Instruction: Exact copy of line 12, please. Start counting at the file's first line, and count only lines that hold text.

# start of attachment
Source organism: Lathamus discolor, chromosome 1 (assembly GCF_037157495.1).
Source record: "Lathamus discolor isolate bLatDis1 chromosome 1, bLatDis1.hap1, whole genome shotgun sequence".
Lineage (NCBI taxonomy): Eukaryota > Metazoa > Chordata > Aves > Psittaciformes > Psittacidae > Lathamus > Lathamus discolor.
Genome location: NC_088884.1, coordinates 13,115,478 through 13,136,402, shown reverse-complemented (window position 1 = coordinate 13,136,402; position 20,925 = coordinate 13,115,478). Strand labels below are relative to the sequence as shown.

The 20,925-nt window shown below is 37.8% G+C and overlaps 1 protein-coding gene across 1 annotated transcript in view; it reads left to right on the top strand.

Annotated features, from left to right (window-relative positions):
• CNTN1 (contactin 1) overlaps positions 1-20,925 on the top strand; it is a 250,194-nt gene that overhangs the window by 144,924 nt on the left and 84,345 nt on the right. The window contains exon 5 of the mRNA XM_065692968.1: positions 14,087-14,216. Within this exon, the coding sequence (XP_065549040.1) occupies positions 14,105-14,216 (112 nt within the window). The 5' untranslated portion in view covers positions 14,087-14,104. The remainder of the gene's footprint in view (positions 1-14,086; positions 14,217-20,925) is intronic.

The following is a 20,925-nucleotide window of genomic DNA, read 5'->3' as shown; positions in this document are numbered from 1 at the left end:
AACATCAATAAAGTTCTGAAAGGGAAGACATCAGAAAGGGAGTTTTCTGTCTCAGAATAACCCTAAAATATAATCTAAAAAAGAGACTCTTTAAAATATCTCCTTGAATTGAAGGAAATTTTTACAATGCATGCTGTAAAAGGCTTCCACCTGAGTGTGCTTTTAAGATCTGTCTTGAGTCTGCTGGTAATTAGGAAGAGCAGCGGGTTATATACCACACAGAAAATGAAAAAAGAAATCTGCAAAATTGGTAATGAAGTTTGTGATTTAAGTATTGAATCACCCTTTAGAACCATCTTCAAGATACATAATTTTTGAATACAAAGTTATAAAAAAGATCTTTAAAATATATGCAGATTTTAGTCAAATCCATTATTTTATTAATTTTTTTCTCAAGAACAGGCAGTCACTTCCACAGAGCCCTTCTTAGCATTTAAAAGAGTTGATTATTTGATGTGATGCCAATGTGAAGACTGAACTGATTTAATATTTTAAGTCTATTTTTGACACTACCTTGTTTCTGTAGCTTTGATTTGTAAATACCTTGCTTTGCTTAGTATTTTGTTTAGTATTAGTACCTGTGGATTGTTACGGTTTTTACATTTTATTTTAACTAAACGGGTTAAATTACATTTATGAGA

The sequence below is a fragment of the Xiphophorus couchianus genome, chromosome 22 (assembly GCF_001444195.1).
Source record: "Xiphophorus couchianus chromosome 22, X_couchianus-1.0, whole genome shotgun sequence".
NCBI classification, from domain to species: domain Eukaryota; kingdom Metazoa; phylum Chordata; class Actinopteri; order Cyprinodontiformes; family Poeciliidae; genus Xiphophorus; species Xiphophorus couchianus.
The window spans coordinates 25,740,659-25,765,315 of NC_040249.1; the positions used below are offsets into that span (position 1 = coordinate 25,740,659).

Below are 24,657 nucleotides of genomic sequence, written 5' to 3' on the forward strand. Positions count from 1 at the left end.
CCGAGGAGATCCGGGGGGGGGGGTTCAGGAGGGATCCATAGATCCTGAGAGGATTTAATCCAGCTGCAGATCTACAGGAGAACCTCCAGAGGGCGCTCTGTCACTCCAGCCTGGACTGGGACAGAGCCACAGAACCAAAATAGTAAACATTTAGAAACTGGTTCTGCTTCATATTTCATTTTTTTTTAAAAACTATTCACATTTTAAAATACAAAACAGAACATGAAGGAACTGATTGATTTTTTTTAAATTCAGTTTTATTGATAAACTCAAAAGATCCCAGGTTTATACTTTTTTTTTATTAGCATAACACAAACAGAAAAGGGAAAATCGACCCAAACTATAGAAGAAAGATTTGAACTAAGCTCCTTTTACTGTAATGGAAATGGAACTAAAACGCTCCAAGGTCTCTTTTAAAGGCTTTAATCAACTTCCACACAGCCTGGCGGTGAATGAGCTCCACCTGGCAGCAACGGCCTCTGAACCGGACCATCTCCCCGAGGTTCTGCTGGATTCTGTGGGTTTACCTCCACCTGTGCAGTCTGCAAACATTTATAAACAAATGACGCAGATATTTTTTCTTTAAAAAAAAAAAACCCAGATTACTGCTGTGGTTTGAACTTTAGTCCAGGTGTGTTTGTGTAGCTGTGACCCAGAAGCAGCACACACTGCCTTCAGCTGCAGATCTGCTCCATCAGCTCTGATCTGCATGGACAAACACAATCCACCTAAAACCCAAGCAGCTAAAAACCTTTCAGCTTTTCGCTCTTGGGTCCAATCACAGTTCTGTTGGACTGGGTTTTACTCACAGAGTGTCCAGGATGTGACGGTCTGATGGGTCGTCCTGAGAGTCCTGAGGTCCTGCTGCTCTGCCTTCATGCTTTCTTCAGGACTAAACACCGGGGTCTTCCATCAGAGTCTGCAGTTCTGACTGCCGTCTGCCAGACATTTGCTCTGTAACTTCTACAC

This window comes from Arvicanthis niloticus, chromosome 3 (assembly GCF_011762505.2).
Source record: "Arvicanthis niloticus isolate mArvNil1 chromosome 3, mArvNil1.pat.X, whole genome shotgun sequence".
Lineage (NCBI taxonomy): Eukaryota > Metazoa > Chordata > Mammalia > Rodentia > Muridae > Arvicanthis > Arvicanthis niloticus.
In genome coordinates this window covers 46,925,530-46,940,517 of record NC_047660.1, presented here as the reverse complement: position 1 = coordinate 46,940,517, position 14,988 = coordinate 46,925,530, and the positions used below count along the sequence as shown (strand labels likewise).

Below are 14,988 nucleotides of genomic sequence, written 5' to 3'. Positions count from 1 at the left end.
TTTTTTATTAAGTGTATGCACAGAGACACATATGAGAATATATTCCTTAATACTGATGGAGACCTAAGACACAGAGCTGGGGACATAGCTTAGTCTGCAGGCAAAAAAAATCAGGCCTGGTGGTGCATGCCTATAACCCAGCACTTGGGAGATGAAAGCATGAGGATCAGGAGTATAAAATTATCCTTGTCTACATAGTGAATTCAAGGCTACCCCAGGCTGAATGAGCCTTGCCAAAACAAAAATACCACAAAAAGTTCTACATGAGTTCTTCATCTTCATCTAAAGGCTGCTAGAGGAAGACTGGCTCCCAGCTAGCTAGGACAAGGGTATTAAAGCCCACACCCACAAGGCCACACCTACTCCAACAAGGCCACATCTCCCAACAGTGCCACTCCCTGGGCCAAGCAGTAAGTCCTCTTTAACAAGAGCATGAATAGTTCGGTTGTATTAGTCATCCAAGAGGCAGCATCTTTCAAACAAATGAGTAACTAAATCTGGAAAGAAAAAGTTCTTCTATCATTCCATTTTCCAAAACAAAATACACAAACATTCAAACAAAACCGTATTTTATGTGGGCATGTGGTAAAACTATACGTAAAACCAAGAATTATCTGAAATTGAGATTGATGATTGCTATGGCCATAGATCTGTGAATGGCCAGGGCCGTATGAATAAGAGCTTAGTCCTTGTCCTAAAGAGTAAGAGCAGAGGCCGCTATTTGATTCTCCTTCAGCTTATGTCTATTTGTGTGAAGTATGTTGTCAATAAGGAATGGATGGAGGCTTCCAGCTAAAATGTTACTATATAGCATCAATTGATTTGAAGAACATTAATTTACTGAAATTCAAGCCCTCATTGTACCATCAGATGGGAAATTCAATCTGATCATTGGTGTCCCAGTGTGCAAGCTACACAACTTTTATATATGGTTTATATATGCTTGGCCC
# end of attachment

NCBI classification, from domain to species: domain Eukaryota; kingdom Metazoa; phylum Chordata; class Actinopteri; order Cyprinodontiformes; family Poeciliidae; genus Xiphophorus; species Xiphophorus couchianus.